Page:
Scout’s honor, we’re trying to believe in newspapers. But wow, sometimes they make it hard. Case in point, today’s The New York Times in-depth trend piece about how players in the National Football League are wearing wristbands… on their forearms.
Some football players, like Jets defensive end David Bowens, pull fat 2-inch wristbands up into the crook of the elbows. Some, like Giants defensive end Dave Tollefson, use scissors to cut a skinny edge from the elastic band for a thin strand. Some even use sliced old socks, swatches of stretchy material or athletic tape to create the wrap-around look.
Some wear the bands at the elbow. Some wear them across the middle of the biceps. Some, like Jets cornerback Dwight Lowery, wear them over the top of a long-sleeved shirt.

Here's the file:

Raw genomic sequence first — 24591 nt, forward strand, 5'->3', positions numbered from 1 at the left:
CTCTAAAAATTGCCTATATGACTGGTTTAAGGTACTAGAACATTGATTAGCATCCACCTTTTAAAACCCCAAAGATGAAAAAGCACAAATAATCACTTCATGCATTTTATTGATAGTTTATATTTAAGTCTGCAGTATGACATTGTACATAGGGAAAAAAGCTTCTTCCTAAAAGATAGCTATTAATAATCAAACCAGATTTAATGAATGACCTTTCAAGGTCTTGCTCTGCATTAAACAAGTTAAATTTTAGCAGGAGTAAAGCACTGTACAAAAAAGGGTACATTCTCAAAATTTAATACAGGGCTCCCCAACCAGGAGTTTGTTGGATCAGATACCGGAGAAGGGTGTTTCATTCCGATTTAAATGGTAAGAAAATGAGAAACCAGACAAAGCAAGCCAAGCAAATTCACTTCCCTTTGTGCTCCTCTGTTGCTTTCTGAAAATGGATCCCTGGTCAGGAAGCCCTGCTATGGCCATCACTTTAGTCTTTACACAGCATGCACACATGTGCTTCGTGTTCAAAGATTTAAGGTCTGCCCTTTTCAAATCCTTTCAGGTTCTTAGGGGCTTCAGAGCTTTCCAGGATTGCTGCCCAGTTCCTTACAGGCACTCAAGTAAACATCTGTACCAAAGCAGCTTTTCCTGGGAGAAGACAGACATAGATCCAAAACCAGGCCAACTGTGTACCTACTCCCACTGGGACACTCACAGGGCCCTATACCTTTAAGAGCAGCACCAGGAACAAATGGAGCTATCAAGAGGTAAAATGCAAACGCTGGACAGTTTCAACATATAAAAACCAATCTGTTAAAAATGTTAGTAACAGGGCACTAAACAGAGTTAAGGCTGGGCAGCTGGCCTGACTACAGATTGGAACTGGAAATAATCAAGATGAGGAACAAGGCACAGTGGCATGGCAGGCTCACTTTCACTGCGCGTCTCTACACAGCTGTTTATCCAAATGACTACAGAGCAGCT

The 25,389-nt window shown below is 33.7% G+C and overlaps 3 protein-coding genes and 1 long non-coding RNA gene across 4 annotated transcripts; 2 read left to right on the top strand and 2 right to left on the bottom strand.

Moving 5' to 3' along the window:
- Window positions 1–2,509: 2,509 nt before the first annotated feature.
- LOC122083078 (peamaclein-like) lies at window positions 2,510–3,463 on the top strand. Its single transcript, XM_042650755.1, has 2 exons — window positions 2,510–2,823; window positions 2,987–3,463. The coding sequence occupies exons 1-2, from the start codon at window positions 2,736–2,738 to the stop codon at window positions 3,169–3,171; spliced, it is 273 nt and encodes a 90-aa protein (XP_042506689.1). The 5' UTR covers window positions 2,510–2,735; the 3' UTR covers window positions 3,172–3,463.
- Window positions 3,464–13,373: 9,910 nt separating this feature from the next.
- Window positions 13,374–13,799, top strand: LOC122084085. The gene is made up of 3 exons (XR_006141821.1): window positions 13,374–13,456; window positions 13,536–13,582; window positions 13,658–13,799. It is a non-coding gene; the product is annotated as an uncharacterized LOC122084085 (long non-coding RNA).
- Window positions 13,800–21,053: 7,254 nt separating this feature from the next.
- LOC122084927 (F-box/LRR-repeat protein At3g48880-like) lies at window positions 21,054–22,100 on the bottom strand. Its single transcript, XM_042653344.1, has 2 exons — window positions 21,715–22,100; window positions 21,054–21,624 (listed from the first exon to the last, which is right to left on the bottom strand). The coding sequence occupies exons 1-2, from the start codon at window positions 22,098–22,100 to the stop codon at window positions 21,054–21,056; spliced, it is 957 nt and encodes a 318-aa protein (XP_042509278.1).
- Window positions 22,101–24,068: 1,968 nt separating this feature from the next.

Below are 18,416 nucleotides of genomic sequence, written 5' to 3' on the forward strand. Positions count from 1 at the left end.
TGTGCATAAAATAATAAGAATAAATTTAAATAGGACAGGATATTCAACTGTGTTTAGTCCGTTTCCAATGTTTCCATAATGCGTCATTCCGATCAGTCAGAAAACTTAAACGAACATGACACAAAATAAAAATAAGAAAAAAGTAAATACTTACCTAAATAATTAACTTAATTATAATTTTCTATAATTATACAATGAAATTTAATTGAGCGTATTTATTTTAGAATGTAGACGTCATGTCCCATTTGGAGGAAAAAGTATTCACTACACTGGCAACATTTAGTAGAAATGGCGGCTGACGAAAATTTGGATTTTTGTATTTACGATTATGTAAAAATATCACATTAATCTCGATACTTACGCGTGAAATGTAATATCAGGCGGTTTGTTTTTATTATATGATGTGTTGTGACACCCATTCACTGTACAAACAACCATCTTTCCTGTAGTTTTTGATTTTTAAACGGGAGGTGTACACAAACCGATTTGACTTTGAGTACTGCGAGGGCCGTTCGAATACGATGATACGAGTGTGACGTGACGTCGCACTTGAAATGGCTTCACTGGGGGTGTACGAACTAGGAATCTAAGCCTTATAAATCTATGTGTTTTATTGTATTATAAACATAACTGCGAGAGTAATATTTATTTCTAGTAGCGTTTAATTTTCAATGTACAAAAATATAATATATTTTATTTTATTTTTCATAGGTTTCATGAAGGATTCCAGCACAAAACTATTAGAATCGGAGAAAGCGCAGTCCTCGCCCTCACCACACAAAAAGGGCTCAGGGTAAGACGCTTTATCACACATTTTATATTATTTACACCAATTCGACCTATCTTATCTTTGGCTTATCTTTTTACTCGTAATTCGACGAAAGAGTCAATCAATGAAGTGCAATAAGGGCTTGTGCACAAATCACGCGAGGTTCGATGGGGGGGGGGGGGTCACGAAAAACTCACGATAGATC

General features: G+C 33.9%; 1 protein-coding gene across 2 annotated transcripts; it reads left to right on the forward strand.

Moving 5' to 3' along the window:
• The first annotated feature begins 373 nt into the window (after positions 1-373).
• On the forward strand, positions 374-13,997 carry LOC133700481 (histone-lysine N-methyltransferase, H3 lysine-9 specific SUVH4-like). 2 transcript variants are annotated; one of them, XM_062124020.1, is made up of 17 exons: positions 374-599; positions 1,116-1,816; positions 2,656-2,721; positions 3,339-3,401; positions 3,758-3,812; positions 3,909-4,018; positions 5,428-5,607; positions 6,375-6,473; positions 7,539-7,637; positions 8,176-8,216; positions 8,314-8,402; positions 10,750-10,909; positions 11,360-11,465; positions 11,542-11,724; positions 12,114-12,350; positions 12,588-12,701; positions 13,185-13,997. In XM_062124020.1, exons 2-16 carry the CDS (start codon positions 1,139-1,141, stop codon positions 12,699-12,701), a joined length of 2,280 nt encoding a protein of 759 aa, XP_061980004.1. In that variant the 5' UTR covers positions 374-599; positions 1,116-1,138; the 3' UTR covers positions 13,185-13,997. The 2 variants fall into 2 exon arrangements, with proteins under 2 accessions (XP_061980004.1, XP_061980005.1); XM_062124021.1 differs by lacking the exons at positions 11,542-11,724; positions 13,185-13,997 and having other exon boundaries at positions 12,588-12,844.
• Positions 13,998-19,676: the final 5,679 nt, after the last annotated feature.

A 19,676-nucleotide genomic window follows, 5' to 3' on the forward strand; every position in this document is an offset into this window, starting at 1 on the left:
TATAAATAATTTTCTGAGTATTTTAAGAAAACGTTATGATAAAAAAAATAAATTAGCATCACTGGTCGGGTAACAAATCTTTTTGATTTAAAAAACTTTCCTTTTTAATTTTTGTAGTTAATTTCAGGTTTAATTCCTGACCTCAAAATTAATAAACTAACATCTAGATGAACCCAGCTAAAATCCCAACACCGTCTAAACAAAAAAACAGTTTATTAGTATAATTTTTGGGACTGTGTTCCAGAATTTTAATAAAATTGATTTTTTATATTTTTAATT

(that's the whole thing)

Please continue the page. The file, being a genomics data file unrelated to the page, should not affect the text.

They paid someone to write this? Did NYT forget to tell us it was combining the Sports and Styles section?
But don’t worry, there’s more. 895 words more, to be exact.
Wristbands, like their stretchy ringed cousin, the headband, have long performed dual (if not dueling) roles of form and function for athletes. Depending on the sport, the era and the hipness of the wearer, they have not always been worn to good reviews
This article performs the dual role of being vapid and sucking.
[Giants tight end Kevin Boss] looked over at tight end Michael Matthews, who was wearing wristbands, too.
“I always make fun of Mike for wearing them on his wrist,” Boss said. “That’s old school.”
Just like newspapers.